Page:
Prescribing antibiotics for patients with discoloured phlegm caused by acute cough has little or no effect on alleviating symptoms and recovery, a Cardiff University study has found.
Acute cough is one of the common reasons why people visit their general practitioner (GP) and accounts for a large proportion of antibiotics prescribed in the community. One of the most common questions asked by GPs to their patients is about their phlegm: "Are you coughing anything up?" or "What color is your phlegm?"
Clinicians and patients commonly believe that yellow and green phlegm production is associated with a bacterial infection, which is more likely to benefit from antibiotic treatment compared to non-productive cough or cough that produces clear phlegm.
However, in a new study published in the European Respiratory Journal, professor Chris Butler and his team from Cardiff University's School of Medicine, together with colleagues from 14 European centers present data from an observational study of 3,402 adult patients with acute cough presenting for healthcare in 14 primary care networks.
The research found that patients producing discolored phlegm are prescribed antibiotics more frequently than those not producing phlegm unlike those producing clear/white phlegm.
Crucially, antibiotic treatment was not associated with greater rate or magnitude of symptoms score resolution among those who produced yellow or green phlegm. Neither was recovery among those feeling generally unwell on its own, or taken together with phlegm production, associated with antibiotic treatment.
Clinicians and patients are therefore likely to both be over interpreting the importance of the color of phlegm in the decision whether or not to prescribe, or take, antibiotics.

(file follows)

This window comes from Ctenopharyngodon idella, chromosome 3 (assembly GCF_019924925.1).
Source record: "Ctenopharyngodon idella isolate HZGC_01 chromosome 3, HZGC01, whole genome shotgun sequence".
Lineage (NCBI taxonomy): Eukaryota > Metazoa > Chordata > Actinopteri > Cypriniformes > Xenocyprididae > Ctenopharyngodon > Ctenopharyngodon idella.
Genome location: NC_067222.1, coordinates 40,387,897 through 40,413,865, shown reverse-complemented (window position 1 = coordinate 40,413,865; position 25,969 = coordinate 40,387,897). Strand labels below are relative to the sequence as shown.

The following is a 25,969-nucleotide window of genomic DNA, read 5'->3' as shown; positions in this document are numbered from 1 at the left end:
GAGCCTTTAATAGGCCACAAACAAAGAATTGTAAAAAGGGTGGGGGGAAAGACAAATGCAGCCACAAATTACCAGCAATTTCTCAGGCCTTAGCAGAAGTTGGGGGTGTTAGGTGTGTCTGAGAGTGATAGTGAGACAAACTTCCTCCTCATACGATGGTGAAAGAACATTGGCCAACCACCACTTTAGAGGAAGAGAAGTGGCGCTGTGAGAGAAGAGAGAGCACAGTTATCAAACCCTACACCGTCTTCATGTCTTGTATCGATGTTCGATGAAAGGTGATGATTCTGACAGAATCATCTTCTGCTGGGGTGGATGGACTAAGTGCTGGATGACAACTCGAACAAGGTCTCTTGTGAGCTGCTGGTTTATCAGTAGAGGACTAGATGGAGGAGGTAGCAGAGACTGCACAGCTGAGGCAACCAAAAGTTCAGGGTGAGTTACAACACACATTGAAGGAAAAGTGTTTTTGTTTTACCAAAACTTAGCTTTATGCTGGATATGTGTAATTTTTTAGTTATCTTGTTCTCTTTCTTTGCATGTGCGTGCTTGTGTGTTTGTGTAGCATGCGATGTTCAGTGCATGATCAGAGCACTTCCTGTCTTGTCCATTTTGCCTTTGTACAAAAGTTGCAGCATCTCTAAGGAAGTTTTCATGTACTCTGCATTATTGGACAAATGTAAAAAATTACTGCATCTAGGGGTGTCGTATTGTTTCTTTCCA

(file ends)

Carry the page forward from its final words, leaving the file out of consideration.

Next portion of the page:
Butler, who led the study, says, "One of the exciting things about this research is that our findings from this large, multi-country observational study resonate with findings from randomized trials where benefit from antibiotic treatment in those producing discolored phlegm has been found to be marginal at best or non-existent. Our findings add weight to the message that acute cough in otherwise well adults is a self-limiting condition and antibiotic treatment does not speed recovery to any meaningful extent. In fact, antibiotic prescribing in this situation simply unnecessarily exposes people to side effects from antibiotics, undermines future self care, and drives up antibiotic resistance."
A single center study, using different research methods, by one of Butler's predecessors at Cardiff University, reached similar conclusions to this new research. Despite this, non-evidence based practice remains common across the UK.